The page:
Kijimuna, Folktales of Island Spirits
by Ricky Hough
In Japan, as elsewhere in the world, folktales filled with supernatural phenomena and mysterious creatures have been part of the cultural imagination for as long as history itself. Folklore of the Japanese variety is full of monsters, ghosts, goblins, spirits, phantoms, demons, fantastic beings, and the supernatural, collectively known as yōkai. Taken as a singular term, the word yōkai is difficult to translate, and to merely describe it as folklore is a bit misleading and overly simplistic. Nevertheless, yōkai tales are integral part of Japanese culture, and in recent decades the fantastic fables and creatures of yōkai lore have crossed over and become dominant features in contemporary mainstream mediums such as anime and manga.
Traditional Okinawan yōkai may not be as robust as their Japanese counterparts, yet the folktales and imaginary creatures that do exist in Okinawa’s repertoire are no less important to the region’s cultural makeup as those in mainland Japan. Easily the most popular of these myths is the notorious kijimuna, a rascally, fairy-like creature that is believed to live in gajumaru (banyan) trees. Kijimuna—aka bungaya, meaning “large-headed”—are small, child-like creatures with disproportionately big heads, long, scruffy orange hair, oversized hands and large, gleaming eyes.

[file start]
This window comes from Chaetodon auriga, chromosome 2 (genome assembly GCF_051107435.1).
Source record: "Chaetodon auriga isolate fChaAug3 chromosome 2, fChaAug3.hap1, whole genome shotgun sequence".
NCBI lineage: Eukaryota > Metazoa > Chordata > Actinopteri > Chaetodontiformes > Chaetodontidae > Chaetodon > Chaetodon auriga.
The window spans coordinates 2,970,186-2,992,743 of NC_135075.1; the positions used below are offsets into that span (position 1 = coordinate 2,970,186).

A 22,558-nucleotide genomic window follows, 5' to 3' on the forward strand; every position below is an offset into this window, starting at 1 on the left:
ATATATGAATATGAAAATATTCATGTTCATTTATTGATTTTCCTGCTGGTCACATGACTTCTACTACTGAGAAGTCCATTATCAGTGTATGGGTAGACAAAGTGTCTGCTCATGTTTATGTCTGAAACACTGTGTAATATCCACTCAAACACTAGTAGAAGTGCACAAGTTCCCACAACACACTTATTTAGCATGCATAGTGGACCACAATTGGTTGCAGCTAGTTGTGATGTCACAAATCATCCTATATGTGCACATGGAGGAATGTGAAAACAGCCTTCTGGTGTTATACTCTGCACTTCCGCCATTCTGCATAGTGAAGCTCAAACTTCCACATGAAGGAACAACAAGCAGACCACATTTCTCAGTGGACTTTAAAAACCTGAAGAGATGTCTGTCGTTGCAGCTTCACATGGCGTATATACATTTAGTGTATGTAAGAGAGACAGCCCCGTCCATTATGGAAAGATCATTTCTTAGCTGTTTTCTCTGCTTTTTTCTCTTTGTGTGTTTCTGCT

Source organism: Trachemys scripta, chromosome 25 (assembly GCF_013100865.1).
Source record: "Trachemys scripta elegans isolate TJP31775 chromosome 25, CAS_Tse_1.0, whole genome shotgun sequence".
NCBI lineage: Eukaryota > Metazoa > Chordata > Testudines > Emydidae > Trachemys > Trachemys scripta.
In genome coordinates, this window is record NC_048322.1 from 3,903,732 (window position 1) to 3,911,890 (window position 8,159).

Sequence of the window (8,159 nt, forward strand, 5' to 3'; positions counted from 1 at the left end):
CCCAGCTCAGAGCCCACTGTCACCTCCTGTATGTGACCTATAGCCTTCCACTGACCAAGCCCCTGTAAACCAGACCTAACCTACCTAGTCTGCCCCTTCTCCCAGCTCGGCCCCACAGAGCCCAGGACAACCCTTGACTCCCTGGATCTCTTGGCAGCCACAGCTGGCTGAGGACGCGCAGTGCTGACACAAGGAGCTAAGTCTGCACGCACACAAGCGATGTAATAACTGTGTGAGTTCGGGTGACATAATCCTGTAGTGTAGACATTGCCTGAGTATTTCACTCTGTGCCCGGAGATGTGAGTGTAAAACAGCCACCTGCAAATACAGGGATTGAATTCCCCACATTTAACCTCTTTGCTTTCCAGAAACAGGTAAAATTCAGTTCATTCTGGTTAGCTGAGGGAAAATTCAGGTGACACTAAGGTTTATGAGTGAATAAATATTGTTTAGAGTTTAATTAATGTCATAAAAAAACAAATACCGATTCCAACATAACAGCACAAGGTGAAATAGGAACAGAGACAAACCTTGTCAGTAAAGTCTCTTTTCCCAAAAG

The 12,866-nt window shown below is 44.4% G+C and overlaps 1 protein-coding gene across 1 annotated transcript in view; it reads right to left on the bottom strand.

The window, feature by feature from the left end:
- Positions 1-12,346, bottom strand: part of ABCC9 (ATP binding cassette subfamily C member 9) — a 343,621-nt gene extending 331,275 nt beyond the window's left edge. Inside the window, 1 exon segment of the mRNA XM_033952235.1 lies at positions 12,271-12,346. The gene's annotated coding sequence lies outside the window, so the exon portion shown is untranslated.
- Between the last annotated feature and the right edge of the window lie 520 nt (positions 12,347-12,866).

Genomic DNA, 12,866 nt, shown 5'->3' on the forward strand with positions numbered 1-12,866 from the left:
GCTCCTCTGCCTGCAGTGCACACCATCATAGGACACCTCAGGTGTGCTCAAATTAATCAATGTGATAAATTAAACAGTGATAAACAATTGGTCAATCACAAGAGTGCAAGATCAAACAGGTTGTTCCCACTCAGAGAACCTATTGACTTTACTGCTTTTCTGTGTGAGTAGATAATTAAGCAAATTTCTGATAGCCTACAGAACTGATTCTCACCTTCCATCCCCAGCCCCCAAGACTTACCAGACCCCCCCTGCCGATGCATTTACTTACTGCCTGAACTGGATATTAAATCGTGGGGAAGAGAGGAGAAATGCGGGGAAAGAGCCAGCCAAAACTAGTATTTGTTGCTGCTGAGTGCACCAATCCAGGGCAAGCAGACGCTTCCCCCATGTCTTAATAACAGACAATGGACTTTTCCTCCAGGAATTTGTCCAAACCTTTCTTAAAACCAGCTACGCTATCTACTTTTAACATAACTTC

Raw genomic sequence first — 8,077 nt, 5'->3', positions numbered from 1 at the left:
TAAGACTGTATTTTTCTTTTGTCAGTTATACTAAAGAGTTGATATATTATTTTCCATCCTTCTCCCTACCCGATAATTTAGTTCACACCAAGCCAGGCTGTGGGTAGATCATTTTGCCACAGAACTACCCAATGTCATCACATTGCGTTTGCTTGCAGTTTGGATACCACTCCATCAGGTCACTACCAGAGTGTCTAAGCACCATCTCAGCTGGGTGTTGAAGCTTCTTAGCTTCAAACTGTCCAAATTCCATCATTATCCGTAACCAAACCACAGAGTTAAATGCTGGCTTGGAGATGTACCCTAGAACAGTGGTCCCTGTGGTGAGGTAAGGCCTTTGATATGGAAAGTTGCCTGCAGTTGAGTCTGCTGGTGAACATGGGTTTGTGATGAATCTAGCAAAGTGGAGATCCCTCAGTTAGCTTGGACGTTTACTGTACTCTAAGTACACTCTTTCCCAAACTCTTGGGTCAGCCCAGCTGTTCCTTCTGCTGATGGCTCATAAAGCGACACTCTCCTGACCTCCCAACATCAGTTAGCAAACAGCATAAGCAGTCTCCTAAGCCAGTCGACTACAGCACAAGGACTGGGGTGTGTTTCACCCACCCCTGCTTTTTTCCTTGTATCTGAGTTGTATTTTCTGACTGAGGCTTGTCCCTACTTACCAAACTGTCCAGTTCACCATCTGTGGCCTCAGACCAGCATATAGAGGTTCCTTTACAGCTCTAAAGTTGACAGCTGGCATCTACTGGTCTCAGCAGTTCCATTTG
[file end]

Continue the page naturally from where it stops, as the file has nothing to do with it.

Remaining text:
Mischievous by nature, kijimuna are known to play tricks on humans; one of the most common involves laying on the chest of human during sleep, making them immobile and unable to breathe (kanashibari; sleep demons associated with sleep paralysis are common among Japanese yōkai). Kijimuna, much like other yōkai, are often associated with mysterious fires and have been seen covered in ghostly flames running along beaches or riverbanks. If one were to wake up and discover a paper lantern missing, it’s quite possible a kijimuna hijacked it in the middle of the night and ran off. Kijimuna hate octopus above all else. So keeping an octopus around is the best way to ward off any potential attacks or hijinks from a bored kijimuna on the prowl.
Despite such devious tricks, kijimuna are generally good at heart and also known to befriend humans. Such friendships, however, are relatively short-lived due to the puckish and jealous nature of kijimuna. Known to be excellent fishermen, if a kijimuna really likes a human they’ll give fishing tips and perhaps even offer the bodies of the fish they’ve caught—after eating out the fish’s eyeballs, of course. Yet, if a human doesn’t offer gratitude and gifts in exchange for a kijimuna’s kindness, the kijimuna will soon lash out, behaving in a childish manner and bring the friendship to an abrupt end.
Like many of the numerous yōkai in Japanese folklore, kijimuna are an essential part of the Okinawan lifestyle. Tales of kijimuna have been passed on from generation to generation for centuries. Nearly every Okinawan young and old can happily rattle off a kijimuna folktale from memory. Images of kijimuna can be found all over the island and have even invaded popular culture in the form of anime and manga characters. So they next time you come across a hyperactive, orange-haired fairy with with an oversized head and hands, you’ll know it’s a kijimuna. Approach with caution, act accordingly or suffer the consequences!